A Puzzle, A Dog, And A Smoke
I just wanted to let you know that I enjoyed reading the article entitled “I Never Inhale” (Cover Story, September 25) as I was sitting on my balcony watching the golfers on the 18th hole while smoking a Hoyo de Monterrey, which I purchased from an Internet company. Nothing better than a good cigar, the Reader puzzle, and your dog by your side. Life is good.
Glen D. Cournoyer
Reading the article “Road’s End” (“City Lights,” September 25), I had to laugh. Of course participation in the Rosarito Ensenada Fun Bicycle Ride is down. Who wants to get shot at, raped, kidnapped, or worse while riding your bike? City officials and business leaders in Rosarito think they have received bad and unfair media coverage??? I guess in their mind, the truth hurts — business that is.
To blame you and the rest of the media for hurting Mexican tourism is a joke. They need to take a step back and look at themselves in the mirror. There’s so much crime and corruption down there, they should only be blaming themselves. The public relations director for Rosarito, Ron Raposa, better start looking at all the crime in his city as reason for the demise of the bike ride instead of the so-called biased, unbalanced, and unfair reporting. Who the hell wants to go to Mexico???
My husband and I (both in our 60s) have lived in Mexico for several years. We have a cliffside beach home that would cost several million in the U.S. (cost us $385,000) and are surrounded by beautiful mountains and ocean bays, see dolphins and whales from our balcony. We are 250 miles south of the Arizona border in San Carlos, very close to Guaymas (state of Sonora). We travel by car on the toll road from here to the border on a monthly basis to visit family, and I have traveled it alone several times.
Last year we visited 25 states of Mexico, covered 7000 miles, for a period of five weeks, sleeping about half the time in the back of our converted van. We never once felt in danger and had the time of our lives. The crime here is minimal, although I have to admit there have been some recent news articles regarding capture of drug dealers. However, we feel very safe, and as my husband says, “even feel safer here than in Phoenix.” At least no school shootings!
Crime happens everywhere. Yes, one must be careful. The police here are very helpful — no bad dealings with them at all. I’ve been stopped for speeding but usually get off with a warning. I think I will stay out of Tijuana, however, and the Texas border seems to be experiencing problems as well. I ask myself why the Arizona border seems relatively safe (although there have been drug-related killings there as well). But again, there are weekly drug-related killings in Phoenix also, as well as, I am sure, in all major metropolitan areas of the U.S.
All I can say is, we love Mexico and will be here probably the rest of our lives. We live at a much higher level on less money and love the warm, friendly people, the beauty, the fresh fruits, vegetables, fish, lobsters, crab, shrimp, etc., etc., etc. Must say also the youth as a whole are wonderful kids. We teach country dancing to them and find them delightful! Recently had a dance festival in Hermosillo with an attendance of 800 kids from the northern region of Mexico. Find the youth very kind to one another and respectful!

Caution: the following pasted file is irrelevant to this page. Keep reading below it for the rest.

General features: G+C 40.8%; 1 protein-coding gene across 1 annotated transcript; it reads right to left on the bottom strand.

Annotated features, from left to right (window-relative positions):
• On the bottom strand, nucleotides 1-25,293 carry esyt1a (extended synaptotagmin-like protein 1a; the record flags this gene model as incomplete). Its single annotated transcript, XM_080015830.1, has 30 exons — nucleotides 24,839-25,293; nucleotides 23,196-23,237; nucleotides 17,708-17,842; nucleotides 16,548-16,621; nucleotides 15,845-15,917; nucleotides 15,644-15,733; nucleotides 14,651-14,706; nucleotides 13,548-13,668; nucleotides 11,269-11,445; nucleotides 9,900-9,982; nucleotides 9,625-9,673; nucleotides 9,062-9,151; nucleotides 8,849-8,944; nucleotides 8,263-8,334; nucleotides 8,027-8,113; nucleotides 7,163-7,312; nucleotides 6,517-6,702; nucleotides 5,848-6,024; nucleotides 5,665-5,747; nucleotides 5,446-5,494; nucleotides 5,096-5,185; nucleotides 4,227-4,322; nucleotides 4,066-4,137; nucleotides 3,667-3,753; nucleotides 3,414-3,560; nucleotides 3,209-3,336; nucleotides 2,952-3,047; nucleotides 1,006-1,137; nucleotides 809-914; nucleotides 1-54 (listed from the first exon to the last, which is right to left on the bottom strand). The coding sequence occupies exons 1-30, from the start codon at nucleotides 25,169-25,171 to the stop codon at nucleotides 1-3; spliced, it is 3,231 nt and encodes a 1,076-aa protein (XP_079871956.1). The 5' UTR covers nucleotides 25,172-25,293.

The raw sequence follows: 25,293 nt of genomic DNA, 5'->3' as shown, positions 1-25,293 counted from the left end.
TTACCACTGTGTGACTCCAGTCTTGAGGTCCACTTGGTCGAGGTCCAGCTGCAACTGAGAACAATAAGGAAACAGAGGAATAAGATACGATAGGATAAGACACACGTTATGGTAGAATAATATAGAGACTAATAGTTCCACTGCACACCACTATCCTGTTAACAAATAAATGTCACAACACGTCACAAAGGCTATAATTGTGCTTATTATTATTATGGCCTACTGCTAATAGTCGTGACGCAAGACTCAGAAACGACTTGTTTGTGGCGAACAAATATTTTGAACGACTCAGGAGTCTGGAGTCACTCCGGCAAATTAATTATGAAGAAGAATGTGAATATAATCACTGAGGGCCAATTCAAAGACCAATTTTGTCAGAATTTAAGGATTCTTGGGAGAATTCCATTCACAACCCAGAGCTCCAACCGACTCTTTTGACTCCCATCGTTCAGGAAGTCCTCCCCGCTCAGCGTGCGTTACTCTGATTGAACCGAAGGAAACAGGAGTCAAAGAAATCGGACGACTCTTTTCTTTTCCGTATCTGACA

We’re Cornball Rednecks
What was the point of this article (“Foreign Tourists Invade,” Cover Story, September 18)? Was it ghostwritten by the San Diego visitors’ bureau? You picked four or five tourists who enjoyed San Diego, with the typical comments about the weather, beaches, etc. But how about the other side of the story? When I have visitors or relatives over, within a day or two I hear the same complaints about the sweltering heat, lack of things to do, the inadequate “downtown,” mediocre restaurants, and lack of significant culture. My Asian relatives from Hawaii say they feel “uncomfortable in this redneck town.” (Now, there is an angle worth investigating, don’t you think? )
As you know, a basic rule of good journalism is to present both sides of the story. Otherwise you end up with a biased and probably boring article. The article was bland pap; tell us the dirt on San Diego, what people really think; then you have a story with edge and interest. To blather on about the so-called weather and the beaches is preaching to the converted. We have all heard this propaganda countless times; who cares?
The truth of the matter is that anyone who has lived in a real city knows what a cornball place this town is. If you are a jock, like to work out, follow the silly sports teams, think beer and burritos are gourmet dining, then you will love San Diego. The rest of us just suffer in silence.
“Sporting Box” Surprise
Kudos for Patrick Daugherty’s very funny article, “A Word About Electrical Safety” (“Sporting Box,” September 18). I’m cutting it out to use as a sort of model of just how funny good writing can be, in hopes that I’ll eventually have a potential author to show it to and say, "Read this and understand, (you heathen)!”
You deserve a medal, for starters, for coming up with such a witty title. (For precise reasons that elude me now, it really cracks me up.)
Then, the winding, roundabout pace of your article is somehow exactly right, as is your use of repetition, which seems to me is probably hard to do (i.e., “before that we were college students, travelers, pipeline laborers, college students, and travelers”).